Browsing through some of the media commentary. The usual pretence that “Australians” (or particular regions or demographics) have voted this way or that because of this or that seems even sillier than usual.

    As usual, people were all over the place, for all sorts of different reasons. But I do suspect many voted with a greater sense of ennui than usual. (Only partly expressed by the increases in both Greens and informal and other non LibLab candidates).

  5. 5 Dalec

    You promised the Iraqis “democracy” yet you sneer mightily at people who actually vote.
    What did the blood of all those Iraqi people buy?
    and a purple finger.

  6. 6 youngmarxist

    Dalec is full of lies again.

    No sneering here at people who genuinely choose to support one of the two major parties. People have a perfect right to do so, although we do of course wish we could change their minds.

    The problem is that those people who REJECT both major parties, who refuse to express a preference between them, are FORCED to express such a preference if they want their vote to be valid.

    So it’s impossible to cast a valid, honest vote if you reject both major parties.

    Daelc can’t see that bothering to attend the polling booth (which should be compulsory, IMO) and casting an informal vote IS voting, even if the vote isn’t counted.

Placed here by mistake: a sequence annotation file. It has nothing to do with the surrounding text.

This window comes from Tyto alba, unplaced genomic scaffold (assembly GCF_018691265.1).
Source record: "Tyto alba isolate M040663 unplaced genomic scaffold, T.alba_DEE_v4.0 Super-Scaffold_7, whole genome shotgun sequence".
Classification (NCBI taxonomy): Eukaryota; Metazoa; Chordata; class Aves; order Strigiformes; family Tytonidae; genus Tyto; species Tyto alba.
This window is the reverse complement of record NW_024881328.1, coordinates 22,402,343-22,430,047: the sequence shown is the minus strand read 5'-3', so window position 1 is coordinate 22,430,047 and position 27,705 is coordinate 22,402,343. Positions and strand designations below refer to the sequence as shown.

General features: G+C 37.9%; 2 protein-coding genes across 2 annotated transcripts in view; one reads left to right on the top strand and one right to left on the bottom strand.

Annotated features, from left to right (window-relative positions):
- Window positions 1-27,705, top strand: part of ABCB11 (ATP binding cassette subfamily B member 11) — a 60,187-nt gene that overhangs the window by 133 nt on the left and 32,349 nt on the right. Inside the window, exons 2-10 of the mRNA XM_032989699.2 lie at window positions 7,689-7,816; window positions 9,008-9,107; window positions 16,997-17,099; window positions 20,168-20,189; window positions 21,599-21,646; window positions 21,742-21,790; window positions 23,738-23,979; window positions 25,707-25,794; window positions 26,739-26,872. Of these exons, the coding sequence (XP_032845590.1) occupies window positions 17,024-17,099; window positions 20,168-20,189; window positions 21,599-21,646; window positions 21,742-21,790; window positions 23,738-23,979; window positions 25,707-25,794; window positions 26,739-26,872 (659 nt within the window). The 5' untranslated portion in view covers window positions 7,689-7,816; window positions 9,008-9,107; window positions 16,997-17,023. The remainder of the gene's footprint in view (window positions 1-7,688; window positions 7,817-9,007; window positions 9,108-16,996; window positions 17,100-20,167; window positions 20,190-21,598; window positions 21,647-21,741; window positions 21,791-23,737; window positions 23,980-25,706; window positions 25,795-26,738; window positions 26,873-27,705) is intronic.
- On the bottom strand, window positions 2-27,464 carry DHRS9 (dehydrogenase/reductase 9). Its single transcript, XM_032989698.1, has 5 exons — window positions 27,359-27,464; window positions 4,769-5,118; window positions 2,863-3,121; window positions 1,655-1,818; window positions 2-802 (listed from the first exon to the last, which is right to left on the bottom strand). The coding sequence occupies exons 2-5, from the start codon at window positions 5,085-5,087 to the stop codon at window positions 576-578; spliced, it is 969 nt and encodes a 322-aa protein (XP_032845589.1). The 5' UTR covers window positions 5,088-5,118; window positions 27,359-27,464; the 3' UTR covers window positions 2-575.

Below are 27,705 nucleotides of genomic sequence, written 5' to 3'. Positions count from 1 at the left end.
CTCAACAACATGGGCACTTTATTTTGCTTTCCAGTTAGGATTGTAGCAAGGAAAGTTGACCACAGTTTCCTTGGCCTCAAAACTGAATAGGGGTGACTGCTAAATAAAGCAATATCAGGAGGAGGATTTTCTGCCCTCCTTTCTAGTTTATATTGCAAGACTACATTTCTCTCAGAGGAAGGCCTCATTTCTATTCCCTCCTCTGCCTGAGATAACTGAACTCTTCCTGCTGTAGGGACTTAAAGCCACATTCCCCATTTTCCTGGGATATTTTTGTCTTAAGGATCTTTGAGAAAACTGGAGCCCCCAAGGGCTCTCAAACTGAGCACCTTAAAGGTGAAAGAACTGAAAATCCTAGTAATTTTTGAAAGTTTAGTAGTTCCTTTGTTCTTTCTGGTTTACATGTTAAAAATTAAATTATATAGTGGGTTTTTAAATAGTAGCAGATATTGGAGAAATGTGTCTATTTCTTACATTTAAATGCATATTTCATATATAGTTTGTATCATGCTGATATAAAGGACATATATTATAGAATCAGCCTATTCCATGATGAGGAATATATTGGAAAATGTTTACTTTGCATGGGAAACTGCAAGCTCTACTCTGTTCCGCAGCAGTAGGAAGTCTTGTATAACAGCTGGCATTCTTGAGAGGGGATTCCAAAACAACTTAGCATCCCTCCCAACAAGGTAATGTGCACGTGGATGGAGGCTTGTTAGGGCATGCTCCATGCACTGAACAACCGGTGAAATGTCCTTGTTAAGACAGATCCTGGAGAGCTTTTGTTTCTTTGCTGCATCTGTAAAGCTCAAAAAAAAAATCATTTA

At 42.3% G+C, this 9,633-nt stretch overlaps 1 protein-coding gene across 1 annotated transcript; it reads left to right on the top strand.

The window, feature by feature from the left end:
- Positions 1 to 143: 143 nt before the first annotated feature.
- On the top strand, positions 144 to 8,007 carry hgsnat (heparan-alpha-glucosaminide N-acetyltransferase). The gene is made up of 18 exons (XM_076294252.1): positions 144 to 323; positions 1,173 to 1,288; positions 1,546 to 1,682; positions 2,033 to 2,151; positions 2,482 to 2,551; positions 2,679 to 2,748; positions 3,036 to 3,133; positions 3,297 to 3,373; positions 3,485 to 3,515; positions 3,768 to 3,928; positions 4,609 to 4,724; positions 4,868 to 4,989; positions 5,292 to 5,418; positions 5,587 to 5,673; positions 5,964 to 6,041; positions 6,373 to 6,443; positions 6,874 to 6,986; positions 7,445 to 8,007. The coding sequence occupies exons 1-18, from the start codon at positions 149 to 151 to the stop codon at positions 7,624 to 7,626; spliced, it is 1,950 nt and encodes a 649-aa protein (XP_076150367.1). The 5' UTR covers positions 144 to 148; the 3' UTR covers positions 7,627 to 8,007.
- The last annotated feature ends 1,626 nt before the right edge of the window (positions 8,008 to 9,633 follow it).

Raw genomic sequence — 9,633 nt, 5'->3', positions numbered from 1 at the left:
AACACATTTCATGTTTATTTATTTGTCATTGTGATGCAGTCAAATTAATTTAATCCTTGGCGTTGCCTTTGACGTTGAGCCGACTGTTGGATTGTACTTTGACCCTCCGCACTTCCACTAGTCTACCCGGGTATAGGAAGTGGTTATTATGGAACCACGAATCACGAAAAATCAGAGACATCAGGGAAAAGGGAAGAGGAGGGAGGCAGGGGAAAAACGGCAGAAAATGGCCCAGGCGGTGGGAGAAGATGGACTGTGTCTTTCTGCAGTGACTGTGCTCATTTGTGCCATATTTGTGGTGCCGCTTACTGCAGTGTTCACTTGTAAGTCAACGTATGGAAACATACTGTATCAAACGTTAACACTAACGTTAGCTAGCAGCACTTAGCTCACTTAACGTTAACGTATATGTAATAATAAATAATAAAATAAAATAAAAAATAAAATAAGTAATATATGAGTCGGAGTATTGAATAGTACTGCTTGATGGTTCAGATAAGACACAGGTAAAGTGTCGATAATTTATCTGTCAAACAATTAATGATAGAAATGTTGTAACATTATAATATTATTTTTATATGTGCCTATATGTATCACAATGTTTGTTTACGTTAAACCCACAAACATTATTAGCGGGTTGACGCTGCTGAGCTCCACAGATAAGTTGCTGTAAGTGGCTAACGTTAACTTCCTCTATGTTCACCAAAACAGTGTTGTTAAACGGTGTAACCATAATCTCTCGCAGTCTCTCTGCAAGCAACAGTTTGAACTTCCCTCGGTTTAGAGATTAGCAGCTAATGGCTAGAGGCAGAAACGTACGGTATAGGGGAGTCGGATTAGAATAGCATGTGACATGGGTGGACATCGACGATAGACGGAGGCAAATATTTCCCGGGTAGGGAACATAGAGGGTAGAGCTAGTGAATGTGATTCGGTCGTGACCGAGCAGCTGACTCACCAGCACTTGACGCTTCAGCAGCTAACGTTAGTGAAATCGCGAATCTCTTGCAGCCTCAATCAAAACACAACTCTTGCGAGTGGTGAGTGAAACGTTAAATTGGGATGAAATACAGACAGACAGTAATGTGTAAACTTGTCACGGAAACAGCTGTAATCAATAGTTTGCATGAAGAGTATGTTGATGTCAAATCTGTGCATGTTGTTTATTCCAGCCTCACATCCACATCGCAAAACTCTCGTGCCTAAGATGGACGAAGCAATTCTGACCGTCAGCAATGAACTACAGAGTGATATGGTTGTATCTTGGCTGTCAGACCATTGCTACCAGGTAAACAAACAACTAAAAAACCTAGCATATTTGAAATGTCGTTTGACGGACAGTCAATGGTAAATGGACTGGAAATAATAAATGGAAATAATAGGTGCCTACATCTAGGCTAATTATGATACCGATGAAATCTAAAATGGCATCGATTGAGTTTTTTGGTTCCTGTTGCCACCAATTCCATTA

The reason attending the polling booth should be compulsory is that it means people can’t be intimidated out of their right to vote. For instance, Dalec’s allies in Iraq did everything they could to suppress the vote, including using threats of violence. Fortunately, they failed.

  7. 7 Dalec

    “Hmm, that looks like a 20% increase in informal vote!”

    Actually it was 1.69%


  8. 8 youngmarxist


    “Hmm, that looks like a 20% increase in informal vote!”
    Actually it was 1.69%”

    Actually, 20% of 500,000 is 100,000. The informal vote went up from over 500,000 to over 600,000, an increase of over 20%.

  9. 9 Dalec

    May I suggest that you take a course in statistics ?

  10. 10 Dalec

    The informal vote rose from 4% in 2007 to 5.6% in 2010.
    This is a 1.6% increase not 20%.

    To give you an idea of how nonsensical your numbers are, imagine that one person voted informal in some year , the next year 2 people vote informal, this is an increase of 100% by the rekoning of yourself an Arthur. In terms of the total electorate it is not statistically significant in any way at all.